“It is very important to Prime to do what we can to reduce our waste and do everything we can to bring that number down,” Jones says. Big problems call for big changes, and sometimes inspiration for opportunity strikes from unexpected sources.
EcoShred was an idea brought about by two members of the accounting department, and one of those individuals was Jones. He knew Samuel Messick, who’s actually an accountant at Prime, possessed extensive knowledge about the retreading department and fuel. While Jones knew nothing about tires or the logistics needed to recycle them, he had a passion for Prime’s sustainability mission and knew there must be a way to give new life to the tires that were too far gone to qualify for the retreading program.
After two years of collaborating and planning, Jones and Messick came up with the concept for EcoShred. As part of this initiative, Prime repurposes used tires to produce tire-derived fuel, tire-derived aggregate, mulch, pellets, asphalt and powder for public materials. Through complex, monstrous equipment, Prime has devised a way to shred tires back down into their raw material components. The idea is to sell these components to reused rubber marketplaces. But that’s not the only way Prime is benefiting from old tires. It’s also found a way to use the shredded tires around its own properties. To see evidence of this, just look at the landscaping around the Springfield campus. Breaking down the tires produces a material similar to mulch, and that’s Prime’s plan. “One of the first things that we’re going to do with the rubber that we’re generating is use it to replace the mulch that we’re purchasing,” Jones says. “We will be replacing all of that with our own rubber mulch.”
“Personally, being able to contribute and be a part of something this vast that affects not only our community but every community out there, is one of my most prized contributions I am able to share with my daughter,” Jones says. “She will have to live longer with the world’s mistakes of the past, and I want her to know my company and I made a difference.”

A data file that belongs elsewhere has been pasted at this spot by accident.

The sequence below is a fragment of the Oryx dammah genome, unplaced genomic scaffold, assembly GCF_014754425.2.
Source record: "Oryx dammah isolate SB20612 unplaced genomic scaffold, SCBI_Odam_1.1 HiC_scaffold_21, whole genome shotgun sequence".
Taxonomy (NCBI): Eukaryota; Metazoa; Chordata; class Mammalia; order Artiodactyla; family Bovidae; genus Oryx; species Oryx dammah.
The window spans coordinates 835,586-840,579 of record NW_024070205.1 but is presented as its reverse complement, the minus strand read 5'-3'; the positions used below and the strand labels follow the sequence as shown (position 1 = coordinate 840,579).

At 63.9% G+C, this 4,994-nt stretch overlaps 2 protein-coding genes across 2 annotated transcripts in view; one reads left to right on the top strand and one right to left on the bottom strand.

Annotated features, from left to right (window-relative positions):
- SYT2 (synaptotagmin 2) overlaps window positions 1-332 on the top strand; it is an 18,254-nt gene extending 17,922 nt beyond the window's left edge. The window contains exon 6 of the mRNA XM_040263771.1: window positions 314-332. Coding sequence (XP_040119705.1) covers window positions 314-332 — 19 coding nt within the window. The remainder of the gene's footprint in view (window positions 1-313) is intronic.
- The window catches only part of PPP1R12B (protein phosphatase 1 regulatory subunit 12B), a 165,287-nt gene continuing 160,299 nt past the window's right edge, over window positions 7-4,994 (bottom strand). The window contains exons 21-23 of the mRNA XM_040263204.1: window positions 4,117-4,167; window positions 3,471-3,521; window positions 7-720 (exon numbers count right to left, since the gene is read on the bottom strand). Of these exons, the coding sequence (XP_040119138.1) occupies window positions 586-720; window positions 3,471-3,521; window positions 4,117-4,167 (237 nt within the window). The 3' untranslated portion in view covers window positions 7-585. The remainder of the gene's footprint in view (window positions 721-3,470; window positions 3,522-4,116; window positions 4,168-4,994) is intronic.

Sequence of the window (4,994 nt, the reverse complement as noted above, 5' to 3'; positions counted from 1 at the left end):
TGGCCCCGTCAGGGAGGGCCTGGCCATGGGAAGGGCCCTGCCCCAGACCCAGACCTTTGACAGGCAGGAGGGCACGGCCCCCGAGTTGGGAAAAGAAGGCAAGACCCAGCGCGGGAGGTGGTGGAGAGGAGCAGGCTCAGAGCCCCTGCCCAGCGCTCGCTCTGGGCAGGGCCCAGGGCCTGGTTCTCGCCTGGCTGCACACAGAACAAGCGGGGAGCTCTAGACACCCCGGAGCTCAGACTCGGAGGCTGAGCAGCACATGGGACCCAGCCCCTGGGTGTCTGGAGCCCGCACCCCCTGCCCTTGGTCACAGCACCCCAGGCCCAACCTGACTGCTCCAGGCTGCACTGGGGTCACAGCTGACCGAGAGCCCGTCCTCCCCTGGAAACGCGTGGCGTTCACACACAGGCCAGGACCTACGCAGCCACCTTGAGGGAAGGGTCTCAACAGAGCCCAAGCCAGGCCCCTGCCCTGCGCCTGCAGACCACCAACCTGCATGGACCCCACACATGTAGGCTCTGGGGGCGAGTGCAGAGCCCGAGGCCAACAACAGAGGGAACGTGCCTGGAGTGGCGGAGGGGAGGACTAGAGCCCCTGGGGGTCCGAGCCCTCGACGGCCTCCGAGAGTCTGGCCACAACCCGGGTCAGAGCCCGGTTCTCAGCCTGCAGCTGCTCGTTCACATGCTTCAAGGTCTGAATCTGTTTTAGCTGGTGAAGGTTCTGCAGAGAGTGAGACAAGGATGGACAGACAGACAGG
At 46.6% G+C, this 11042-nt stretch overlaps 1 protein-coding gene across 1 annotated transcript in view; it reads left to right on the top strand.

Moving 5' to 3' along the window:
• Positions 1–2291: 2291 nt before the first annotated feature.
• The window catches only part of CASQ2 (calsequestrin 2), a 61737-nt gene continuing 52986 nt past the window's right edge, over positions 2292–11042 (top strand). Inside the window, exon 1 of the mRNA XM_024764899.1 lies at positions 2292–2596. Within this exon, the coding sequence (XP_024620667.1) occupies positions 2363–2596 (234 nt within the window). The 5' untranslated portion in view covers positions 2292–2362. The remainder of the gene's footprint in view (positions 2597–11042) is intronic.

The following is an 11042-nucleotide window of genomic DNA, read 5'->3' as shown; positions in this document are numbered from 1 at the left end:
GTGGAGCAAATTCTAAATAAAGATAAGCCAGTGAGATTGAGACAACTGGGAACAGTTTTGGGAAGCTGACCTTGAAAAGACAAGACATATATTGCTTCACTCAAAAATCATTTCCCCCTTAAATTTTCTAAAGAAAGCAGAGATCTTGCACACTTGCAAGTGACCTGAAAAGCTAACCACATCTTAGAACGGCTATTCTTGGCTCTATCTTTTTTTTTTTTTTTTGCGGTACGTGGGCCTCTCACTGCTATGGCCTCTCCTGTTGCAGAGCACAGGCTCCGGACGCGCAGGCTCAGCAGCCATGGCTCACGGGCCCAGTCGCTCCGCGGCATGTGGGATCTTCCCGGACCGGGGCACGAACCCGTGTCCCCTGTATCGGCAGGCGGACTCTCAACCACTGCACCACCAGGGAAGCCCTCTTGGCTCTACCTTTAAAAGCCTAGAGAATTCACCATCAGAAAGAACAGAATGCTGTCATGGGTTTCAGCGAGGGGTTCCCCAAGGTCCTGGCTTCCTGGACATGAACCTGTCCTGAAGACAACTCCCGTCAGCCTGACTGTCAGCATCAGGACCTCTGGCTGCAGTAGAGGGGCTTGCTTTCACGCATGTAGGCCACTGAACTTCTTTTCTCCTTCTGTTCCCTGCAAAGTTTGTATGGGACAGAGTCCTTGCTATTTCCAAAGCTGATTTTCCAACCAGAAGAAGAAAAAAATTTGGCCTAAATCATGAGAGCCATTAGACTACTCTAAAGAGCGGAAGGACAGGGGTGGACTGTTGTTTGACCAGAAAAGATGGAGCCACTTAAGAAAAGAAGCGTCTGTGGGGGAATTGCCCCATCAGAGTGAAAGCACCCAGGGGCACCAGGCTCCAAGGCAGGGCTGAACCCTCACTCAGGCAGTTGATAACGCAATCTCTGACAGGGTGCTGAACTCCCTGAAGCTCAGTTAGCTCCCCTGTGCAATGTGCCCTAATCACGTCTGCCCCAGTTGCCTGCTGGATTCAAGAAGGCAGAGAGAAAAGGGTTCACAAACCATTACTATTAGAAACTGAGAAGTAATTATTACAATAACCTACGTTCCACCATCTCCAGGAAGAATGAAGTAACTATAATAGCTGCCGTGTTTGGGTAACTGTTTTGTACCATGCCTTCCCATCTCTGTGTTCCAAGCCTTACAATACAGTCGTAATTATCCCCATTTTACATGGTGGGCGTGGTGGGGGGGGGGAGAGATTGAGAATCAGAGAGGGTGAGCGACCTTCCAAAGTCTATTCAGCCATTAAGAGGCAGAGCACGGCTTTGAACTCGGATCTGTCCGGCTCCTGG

The Purpose: Give new life to used tires
The Impact: 35,000–40,000 tires are repurposed and placed back on the road each year by Prime
Prime isn’t the only company in the world to retread tires. However, it is one of the only transportation companies to handle retreading in-house through its EcoTire program without relying on a partnership with a third-party retread vendor.
Another quality that sets this initiative apart is that Prime does the majority of its retreading using a mold-cure process, rather than a pre-cure retreading process. Mold cure retreading involves using a mold to create tread patterns. “Mold-cure retreading is a much more cost-intensive process upfront because you have to have a monobeam or rubber extruder. You also have to have large pressers to mold the tires,” Messick says. “But the mold-cure process is an identical process in concept to what original tire manufacturers like Goodyear Tires or Michelin would use.”
Because of the quality retreading process, you can rest assured knowing Prime’s EcoTire retread tires are of the same quality as other leading retread manufacturers. Thanks to the attention given to Prime’s tire remanufacturing program, the lifespan of a single retreaded tire can stretch to more than 100,000 miles.
The Purpose: Build a stronger tire that improves gas mileage.
The Impact: Drivers can drive farther on their retread tires and get better mileage.
Handling Prime’s retreading inhouse opens another opportunity for sustainability: tread patterns. The design used in the retreading process plays a huge role in gas mileage optimization.
EcoFeather Mileage is actually a proprietary tire tread pattern at Prime. With great care, Prime worked hard to create a design that reduces the rolling resistance.